Allergies and the Eyes

Approximately 22 million people in the US suffer from seasonal itchy, swollen, red eyes. Airborne allergens, such as house dust, animal dander and mold constantly bombard the eyes and can cause ocular allergies at any time. But when spring rolls around and the plant pollen starts flying, it seems like everyone starts crying.

Seasonal allergic conjunctivitis, or hay fever, is the most common allergic eye problem. Various antihistamine and decongestant drops and sprays can soothe irritated eyes and nose.

Make every effort to avoid allergens. An allergist can help determine what you are allergic to so you can stay away from it. Staying away from outdoor pollen may be impossible, but remaining indoors in the morning when the outdoor pollen levels are highest may help control symptoms. If you are allergic to house dust, open windows and keep household filters clean.

Cool compresses decrease swelling and itching. Artificial tears dilute the allergens and form a protective barrier over the surface of the eye. Avoid rubbing the eyes. It makes the symptoms worse.

If seasonal allergic conjunctivitis is a problem, see an ophthalmologist. There are several new safe and effective anti-allergy drops that can be prescribed. An ophthalmologist can also make sure symptoms are not being caused by a more serious problem.

 

Champagne Corks

A flying champagne cork is an unguided missile capable of ruining anyone’s party. Since they are small enough to pass by protective facial bones and can travel at high speeds, corks can be very dangerous projectiles and have been known to blind people.

It is important to handle champagne bottles correctly and safely. Be sure the bottle is cold before opening the champagne. The cork in a warm bottle is more likely to pop unexpectedly. Chilling champagne to 45 degrees Fahrenheit also improves its taste.

After removing the cork’s foil covering, carefully remove the wire hood while holding the cork down with the palm of your hand.

Point the bottle away from yourself and others. Place a towel over the top of the bottle and tilt it at a 45-degree angle. Grasp the cork, and slowly and firmly twist it to break the seal.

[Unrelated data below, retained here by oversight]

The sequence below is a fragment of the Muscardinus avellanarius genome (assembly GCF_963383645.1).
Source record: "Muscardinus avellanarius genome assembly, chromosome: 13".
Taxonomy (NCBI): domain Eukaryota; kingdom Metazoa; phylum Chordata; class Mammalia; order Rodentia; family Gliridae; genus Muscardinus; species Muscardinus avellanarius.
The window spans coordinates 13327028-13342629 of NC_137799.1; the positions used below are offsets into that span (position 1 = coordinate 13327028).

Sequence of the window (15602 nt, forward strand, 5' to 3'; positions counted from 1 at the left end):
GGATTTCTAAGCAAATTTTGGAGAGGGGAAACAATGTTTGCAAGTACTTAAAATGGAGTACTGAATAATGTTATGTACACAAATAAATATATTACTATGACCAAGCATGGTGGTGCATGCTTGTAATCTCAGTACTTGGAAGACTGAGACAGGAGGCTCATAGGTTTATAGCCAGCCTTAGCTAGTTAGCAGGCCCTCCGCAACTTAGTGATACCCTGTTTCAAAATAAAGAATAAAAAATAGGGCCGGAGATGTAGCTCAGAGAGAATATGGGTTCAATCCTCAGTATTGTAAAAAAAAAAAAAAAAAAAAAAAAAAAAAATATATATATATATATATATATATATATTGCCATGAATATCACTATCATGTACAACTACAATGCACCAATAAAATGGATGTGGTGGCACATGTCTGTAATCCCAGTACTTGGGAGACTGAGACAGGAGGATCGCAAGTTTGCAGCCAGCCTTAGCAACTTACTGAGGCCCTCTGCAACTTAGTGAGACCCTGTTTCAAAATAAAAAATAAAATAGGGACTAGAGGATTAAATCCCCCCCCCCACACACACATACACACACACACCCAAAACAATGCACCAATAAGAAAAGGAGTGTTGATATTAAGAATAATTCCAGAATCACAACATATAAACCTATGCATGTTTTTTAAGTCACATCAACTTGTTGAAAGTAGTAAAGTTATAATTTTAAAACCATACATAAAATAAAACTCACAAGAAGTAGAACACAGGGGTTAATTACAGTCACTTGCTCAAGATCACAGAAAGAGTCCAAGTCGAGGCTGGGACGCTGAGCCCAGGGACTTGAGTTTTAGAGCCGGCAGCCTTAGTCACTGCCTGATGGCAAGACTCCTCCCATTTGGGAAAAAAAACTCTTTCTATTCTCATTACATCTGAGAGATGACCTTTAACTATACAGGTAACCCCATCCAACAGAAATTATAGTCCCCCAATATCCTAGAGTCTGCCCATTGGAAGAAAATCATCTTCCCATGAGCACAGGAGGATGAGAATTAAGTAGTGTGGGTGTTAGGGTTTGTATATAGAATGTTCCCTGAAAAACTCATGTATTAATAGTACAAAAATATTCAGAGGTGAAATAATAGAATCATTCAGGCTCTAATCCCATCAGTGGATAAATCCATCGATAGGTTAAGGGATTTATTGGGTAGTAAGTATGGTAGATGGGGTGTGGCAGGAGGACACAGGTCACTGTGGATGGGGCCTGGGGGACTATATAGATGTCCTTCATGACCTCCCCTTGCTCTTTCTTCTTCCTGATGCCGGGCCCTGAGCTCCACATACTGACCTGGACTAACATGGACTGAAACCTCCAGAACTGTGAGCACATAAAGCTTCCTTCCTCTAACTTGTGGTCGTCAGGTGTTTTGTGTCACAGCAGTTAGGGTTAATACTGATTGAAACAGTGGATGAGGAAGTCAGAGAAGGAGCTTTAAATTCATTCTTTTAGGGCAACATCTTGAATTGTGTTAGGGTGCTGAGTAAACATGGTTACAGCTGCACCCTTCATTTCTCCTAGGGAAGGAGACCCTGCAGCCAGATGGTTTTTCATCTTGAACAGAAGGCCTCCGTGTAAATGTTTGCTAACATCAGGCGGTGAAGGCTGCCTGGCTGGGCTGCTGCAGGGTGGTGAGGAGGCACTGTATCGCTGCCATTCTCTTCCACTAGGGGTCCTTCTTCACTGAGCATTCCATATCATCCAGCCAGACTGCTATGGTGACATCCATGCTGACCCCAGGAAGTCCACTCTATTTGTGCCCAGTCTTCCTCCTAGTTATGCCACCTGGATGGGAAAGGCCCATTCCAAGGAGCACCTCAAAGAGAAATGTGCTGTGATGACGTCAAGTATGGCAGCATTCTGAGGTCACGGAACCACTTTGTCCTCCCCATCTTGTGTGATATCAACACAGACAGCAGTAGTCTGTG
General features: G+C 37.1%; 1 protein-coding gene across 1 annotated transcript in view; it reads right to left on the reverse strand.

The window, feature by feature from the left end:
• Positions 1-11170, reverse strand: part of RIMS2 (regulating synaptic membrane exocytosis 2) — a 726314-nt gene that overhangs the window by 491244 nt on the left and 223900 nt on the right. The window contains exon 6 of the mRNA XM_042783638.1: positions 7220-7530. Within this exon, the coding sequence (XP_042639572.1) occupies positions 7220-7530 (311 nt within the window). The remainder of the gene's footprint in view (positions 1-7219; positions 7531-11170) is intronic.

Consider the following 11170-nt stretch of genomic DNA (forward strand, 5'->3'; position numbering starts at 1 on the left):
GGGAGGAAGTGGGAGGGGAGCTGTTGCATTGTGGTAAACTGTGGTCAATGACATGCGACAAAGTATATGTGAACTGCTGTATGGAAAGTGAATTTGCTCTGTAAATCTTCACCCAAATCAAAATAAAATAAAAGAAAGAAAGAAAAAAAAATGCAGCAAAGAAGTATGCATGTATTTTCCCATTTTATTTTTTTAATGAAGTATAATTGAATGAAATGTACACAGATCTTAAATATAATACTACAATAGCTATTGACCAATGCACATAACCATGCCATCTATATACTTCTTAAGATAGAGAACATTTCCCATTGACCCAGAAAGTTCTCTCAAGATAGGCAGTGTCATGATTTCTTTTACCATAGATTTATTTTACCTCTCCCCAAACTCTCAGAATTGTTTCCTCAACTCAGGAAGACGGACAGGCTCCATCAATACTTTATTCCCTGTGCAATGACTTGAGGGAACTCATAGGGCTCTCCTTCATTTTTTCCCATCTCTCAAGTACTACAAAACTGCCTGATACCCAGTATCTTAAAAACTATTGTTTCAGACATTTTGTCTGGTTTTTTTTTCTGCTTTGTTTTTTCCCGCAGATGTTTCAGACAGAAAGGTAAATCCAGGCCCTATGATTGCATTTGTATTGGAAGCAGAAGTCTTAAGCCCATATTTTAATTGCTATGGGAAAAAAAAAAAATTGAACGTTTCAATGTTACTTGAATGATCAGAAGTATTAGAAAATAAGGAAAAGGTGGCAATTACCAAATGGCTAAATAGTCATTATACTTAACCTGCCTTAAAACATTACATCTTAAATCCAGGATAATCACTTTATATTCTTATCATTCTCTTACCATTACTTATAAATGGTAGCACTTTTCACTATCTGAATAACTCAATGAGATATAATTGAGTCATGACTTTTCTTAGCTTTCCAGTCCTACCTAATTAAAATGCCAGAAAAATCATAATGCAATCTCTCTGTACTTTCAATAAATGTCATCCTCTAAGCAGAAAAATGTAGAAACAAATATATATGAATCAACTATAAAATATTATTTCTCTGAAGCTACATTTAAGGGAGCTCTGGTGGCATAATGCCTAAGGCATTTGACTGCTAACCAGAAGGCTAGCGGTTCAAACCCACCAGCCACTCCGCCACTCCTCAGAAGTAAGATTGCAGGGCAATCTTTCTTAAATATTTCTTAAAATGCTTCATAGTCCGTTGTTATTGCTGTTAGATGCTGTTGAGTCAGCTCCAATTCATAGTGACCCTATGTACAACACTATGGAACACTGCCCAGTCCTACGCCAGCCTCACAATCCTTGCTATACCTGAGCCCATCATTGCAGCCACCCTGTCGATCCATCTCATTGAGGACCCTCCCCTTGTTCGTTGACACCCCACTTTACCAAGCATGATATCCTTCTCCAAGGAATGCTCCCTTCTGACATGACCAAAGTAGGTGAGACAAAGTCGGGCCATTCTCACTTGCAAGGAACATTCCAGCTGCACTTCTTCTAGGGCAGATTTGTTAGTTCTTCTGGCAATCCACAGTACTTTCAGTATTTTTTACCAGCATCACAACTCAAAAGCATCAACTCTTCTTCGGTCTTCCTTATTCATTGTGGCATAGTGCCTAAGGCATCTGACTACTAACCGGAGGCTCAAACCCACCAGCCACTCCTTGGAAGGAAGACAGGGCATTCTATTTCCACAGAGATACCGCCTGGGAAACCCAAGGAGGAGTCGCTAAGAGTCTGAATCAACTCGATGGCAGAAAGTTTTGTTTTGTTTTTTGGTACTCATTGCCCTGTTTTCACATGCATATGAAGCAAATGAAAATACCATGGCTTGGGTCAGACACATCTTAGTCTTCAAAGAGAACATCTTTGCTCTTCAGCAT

Keeping the bottle at a 45-degree angle, hold it firmly with one hand and use the other hand to slowly turn the cork with a slight upward pull. Continue twisting until the cork is almost out of the neck of the bottle. Counter the force of the cork using slight downward pressure just as the cork breaks free from the bottle.

 

Conjunctivitis (Pink Eye)

Pink eye, the common name for conjunctivitis, is an inflammation or infection of the conjunctiva, the outer, normally clear covering of the sclera, the white part of the eye. The eye appears pink in conjunctivitis because the blood vessels are dilated. Pink eye is often accompanied by a discharge, but vision is usually normal, and discomfort is mild.

Either a bacterial or a viral infection may cause conjunctivitis. Viruses, which are more common and last several weeks, may cause an upper respiratory infection (or cold) at the same time. Unlike viruses, bacterial conjunctivitis is treated with a variety of antibiotic eye drops or ointments, which usually cure the infection in a day or two.

Conjunctivitis can be very contagious. People who have it should not share towels or pillowcases and should wash their hands frequently. They may need to stay home from school or work and should stay out of swimming pools.

Not everyone with conjunctivitis has an infection. Allergies can cause conjunctivitis too. Typically, people with allergic conjunctivitis have itchy eyes, especially in spring and fall. Eyedrops to control itching are used to treat allergic conjunctivitis. It is important not to use medications that contain steroids (they usually end in “-one” or “-dex”) unless prescribed by an ophthalmologist.

Finally, not everyone with pink eye has conjunctivitis. Sometimes more serious diseases, such as infections, damage to the cornea, very severe glaucoma, or inflammation on the inside of the eye cause the conjunctiva to become inflamed and pink. Vision is usually normal if the pink eye is really conjunctivitis. If vision is affected, or if the problem does not get better in a few days, see an ophthalmologist.

Seasonal allergic conjunctivitis, or hay fever, is the most common allergic eye problem. Various antihistamine and decongestant drops and sprays can soothe irritated eyes and nose.

Make every effort to avoid allergens. An allergist can help determine what you are allergic to so you can stay away from it. Staying away from outdoor pollen may be impossible, but remaining indoors in the morning when the outdoor pollen levels are highest may help control symptoms. If you are allergic to house dust, open windows and keep household filters clean.

Cool compresses decrease swelling and itching. Artificial tears dilute the allergens and form a protective barrier over the surface of the eye. Avoid rubbing the eyes. It makes the symptoms worse.

If seasonal allergic conjunctivitis is a problem, see an ophthalmologist. There are several new safe and effective anti-allergy drops that can be prescribed. An ophthalmologist can also make sure symptoms are not being caused by a more serious problem.